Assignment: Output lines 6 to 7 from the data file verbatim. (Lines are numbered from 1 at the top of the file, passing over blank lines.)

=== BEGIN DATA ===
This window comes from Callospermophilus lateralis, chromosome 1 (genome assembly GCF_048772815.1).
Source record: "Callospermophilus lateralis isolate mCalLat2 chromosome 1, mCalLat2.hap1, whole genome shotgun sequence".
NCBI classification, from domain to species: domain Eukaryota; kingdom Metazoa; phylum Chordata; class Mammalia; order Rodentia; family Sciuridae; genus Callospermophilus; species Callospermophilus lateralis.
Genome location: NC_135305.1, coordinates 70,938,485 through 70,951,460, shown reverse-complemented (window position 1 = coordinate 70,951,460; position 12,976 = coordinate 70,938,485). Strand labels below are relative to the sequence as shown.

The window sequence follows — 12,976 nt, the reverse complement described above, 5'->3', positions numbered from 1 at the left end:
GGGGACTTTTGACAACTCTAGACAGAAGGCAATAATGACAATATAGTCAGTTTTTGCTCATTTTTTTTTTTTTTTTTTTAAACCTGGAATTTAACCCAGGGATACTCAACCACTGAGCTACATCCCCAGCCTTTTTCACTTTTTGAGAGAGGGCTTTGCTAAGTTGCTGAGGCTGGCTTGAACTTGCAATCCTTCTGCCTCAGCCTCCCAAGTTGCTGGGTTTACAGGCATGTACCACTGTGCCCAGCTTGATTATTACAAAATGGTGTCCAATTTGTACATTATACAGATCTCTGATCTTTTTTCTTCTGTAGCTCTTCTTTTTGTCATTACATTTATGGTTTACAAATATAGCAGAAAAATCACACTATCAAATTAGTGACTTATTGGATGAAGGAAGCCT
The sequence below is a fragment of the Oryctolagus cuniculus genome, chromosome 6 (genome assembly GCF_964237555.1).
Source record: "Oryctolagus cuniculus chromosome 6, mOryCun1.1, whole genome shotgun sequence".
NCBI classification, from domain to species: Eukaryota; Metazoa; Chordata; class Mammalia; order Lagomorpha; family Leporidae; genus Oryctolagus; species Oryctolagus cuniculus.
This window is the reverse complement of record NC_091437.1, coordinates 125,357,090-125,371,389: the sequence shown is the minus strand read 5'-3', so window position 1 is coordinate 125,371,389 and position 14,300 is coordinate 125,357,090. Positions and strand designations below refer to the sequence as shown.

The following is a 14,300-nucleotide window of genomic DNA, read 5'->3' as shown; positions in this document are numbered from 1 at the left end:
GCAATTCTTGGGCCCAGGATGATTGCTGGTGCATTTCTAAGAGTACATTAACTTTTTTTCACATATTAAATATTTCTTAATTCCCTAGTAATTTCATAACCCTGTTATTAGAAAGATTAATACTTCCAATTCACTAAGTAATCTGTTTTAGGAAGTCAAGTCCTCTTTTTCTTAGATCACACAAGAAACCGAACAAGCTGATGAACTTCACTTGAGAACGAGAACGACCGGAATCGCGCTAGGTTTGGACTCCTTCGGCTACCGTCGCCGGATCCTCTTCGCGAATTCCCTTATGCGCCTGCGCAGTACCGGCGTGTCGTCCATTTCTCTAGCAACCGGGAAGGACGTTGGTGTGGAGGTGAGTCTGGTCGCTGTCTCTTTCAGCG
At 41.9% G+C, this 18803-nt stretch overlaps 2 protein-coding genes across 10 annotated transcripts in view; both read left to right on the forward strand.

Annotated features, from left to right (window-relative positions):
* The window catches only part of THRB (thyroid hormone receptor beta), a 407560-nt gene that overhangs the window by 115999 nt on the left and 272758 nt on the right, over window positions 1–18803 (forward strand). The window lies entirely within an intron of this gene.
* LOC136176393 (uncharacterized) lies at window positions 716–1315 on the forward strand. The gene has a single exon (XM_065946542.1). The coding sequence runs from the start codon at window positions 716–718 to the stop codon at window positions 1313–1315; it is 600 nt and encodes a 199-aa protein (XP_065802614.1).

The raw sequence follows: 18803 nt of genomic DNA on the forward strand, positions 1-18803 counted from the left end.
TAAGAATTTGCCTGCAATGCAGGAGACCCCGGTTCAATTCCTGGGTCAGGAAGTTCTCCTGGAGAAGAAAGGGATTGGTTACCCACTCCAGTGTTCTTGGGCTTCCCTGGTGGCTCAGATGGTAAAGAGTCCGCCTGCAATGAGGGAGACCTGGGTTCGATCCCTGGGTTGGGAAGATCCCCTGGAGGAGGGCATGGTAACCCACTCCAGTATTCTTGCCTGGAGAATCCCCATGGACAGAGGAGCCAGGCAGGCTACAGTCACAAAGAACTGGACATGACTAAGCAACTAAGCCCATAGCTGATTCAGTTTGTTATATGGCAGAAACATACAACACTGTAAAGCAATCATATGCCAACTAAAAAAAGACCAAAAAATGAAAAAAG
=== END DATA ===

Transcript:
GGGGACTTTTGACAACTCTAGACAGAAGGCAATAATGACAATATAGTCAGTTTTTGCTCATTTTTTTTTTTTTTTTTTTAAACCTGGAATTTAACCCAGGGATACTCAACCACTGAGCTACATCCCCAGCCTTTTTCACTTTTTGAGAGAGGGCTTTGCTAAGTTGCTGAGGCTGGCTTGAACTTGCAATCCTTCTGCCTCAGCCTCCCAAGTTGCTGGGTTTACAGGCATGTACCACTGTGCCCAGCTTGATTATTACAAAATGGTGTCCAATTTGTACATTATACAGATCTCTGATCTTTTTTCTTCTGTAGCTCTTCTTTTTGTCATTACATTTATGGTTTACAAATATAGCAGAAAAATCACACTATCAAATTAGTGACTTATTGGATGAAGGAAGCCT
The sequence below is a fragment of the Oryctolagus cuniculus genome, chromosome 6 (genome assembly GCF_964237555.1).